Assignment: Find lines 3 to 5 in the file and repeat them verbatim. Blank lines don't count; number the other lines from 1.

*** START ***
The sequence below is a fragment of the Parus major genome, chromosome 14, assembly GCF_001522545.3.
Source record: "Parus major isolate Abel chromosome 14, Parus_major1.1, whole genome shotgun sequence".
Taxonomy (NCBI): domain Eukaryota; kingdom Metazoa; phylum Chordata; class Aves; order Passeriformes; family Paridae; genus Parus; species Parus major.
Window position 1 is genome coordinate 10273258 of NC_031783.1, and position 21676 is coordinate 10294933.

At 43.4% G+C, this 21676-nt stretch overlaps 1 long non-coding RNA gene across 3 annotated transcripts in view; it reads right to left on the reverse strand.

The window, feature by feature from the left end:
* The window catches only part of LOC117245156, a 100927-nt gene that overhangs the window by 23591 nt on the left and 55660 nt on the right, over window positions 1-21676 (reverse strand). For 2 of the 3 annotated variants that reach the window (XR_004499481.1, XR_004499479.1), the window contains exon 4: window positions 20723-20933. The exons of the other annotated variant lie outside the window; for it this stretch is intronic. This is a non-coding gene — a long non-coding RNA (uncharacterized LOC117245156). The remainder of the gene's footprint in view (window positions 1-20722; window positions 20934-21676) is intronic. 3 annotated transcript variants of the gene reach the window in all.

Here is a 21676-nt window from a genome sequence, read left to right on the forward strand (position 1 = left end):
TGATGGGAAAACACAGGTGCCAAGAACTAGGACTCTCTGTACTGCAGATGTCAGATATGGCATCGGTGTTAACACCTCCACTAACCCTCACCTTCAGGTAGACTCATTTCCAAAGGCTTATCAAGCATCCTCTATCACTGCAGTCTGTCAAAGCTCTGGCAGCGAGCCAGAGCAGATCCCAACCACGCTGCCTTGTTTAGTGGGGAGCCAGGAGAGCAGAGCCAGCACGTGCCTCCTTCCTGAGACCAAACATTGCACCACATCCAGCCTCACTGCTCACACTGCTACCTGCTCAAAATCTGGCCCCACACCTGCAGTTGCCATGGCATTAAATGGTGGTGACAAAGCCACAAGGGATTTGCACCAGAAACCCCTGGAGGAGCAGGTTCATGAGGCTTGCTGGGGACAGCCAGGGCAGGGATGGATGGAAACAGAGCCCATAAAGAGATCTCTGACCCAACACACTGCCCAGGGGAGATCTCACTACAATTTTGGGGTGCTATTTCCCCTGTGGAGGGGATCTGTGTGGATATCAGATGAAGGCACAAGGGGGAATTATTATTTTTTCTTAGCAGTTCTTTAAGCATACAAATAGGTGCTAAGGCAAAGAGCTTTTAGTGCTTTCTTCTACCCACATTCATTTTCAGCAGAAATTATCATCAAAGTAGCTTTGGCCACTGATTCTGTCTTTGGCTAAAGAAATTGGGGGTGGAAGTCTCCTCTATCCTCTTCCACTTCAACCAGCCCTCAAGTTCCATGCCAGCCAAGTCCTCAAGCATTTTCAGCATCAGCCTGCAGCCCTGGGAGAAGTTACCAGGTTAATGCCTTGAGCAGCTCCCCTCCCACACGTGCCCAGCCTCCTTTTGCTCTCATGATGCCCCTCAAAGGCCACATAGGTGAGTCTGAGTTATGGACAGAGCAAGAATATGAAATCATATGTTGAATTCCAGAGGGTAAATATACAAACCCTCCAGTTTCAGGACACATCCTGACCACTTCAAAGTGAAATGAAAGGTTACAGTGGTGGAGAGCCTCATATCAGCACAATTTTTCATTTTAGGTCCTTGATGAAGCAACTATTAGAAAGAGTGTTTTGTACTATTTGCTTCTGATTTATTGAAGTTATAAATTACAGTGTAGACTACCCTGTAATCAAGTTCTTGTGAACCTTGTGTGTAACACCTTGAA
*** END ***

Taxonomy (NCBI): domain Eukaryota; kingdom Metazoa; phylum Chordata; class Aves; order Passeriformes; family Paridae; genus Parus; species Parus major.
Window position 1 is genome coordinate 10273258 of NC_031783.1, and position 21676 is coordinate 10294933.

At 43.4% G+C, this 21676-nt stretch overlaps 1 long non-coding RNA gene across 3 annotated transcripts in view; it reads right to left on the reverse strand.